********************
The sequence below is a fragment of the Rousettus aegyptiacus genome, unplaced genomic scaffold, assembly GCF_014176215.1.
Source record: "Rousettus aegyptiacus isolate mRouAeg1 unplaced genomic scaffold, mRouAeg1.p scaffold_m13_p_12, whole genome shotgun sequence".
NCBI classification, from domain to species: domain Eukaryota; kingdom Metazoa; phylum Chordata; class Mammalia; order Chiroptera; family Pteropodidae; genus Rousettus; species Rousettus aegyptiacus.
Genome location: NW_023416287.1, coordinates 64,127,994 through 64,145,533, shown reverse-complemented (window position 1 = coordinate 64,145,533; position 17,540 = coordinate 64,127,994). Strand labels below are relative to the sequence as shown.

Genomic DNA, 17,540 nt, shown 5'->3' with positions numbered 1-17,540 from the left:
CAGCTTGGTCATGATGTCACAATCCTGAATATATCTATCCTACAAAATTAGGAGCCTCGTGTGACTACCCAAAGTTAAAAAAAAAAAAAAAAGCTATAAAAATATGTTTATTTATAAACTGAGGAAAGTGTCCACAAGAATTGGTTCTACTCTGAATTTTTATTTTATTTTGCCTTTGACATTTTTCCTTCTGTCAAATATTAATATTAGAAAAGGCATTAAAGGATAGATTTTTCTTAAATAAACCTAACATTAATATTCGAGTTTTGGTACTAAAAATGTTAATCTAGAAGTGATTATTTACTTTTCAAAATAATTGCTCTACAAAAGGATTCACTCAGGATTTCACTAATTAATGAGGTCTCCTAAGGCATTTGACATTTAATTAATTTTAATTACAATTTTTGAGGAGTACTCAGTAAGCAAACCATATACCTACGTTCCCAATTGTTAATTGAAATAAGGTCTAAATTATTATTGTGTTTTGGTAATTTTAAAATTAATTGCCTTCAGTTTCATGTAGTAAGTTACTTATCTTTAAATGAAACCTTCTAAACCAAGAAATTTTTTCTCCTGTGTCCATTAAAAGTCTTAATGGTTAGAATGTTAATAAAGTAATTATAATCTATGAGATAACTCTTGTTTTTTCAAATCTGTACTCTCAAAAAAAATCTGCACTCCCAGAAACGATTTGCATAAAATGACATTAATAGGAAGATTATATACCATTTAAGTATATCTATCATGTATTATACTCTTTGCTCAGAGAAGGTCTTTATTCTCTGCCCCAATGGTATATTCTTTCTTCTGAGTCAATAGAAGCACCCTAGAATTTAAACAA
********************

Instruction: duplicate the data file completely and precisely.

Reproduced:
The sequence below is a fragment of the Rousettus aegyptiacus genome, unplaced genomic scaffold, assembly GCF_014176215.1.
Source record: "Rousettus aegyptiacus isolate mRouAeg1 unplaced genomic scaffold, mRouAeg1.p scaffold_m13_p_12, whole genome shotgun sequence".
NCBI classification, from domain to species: domain Eukaryota; kingdom Metazoa; phylum Chordata; class Mammalia; order Chiroptera; family Pteropodidae; genus Rousettus; species Rousettus aegyptiacus.
Genome location: NW_023416287.1, coordinates 64,127,994 through 64,145,533, shown reverse-complemented (window position 1 = coordinate 64,145,533; position 17,540 = coordinate 64,127,994). Strand labels below are relative to the sequence as shown.

Genomic DNA, 17,540 nt, shown 5'->3' with positions numbered 1-17,540 from the left:
CAGCTTGGTCATGATGTCACAATCCTGAATATATCTATCCTACAAAATTAGGAGCCTCGTGTGACTACCCAAAGTTAAAAAAAAAAAAAAAAGCTATAAAAATATGTTTATTTATAAACTGAGGAAAGTGTCCACAAGAATTGGTTCTACTCTGAATTTTTATTTTATTTTGCCTTTGACATTTTTCCTTCTGTCAAATATTAATATTAGAAAAGGCATTAAAGGATAGATTTTTCTTAAATAAACCTAACATTAATATTCGAGTTTTGGTACTAAAAATGTTAATCTAGAAGTGATTATTTACTTTTCAAAATAATTGCTCTACAAAAGGATTCACTCAGGATTTCACTAATTAATGAGGTCTCCTAAGGCATTTGACATTTAATTAATTTTAATTACAATTTTTGAGGAGTACTCAGTAAGCAAACCATATACCTACGTTCCCAATTGTTAATTGAAATAAGGTCTAAATTATTATTGTGTTTTGGTAATTTTAAAATTAATTGCCTTCAGTTTCATGTAGTAAGTTACTTATCTTTAAATGAAACCTTCTAAACCAAGAAATTTTTTCTCCTGTGTCCATTAAAAGTCTTAATGGTTAGAATGTTAATAAAGTAATTATAATCTATGAGATAACTCTTGTTTTTTCAAATCTGTACTCTCAAAAAAAATCTGCACTCCCAGAAACGATTTGCATAAAATGACATTAATAGGAAGATTATATACCATTTAAGTATATCTATCATGTATTATACTCTTTGCTCAGAGAAGGTCTTTATTCTCTGCCCCAATGGTATATTCTTTCTTCTGAGTCAATAGAAGCACCCTAGAATTTAAACAA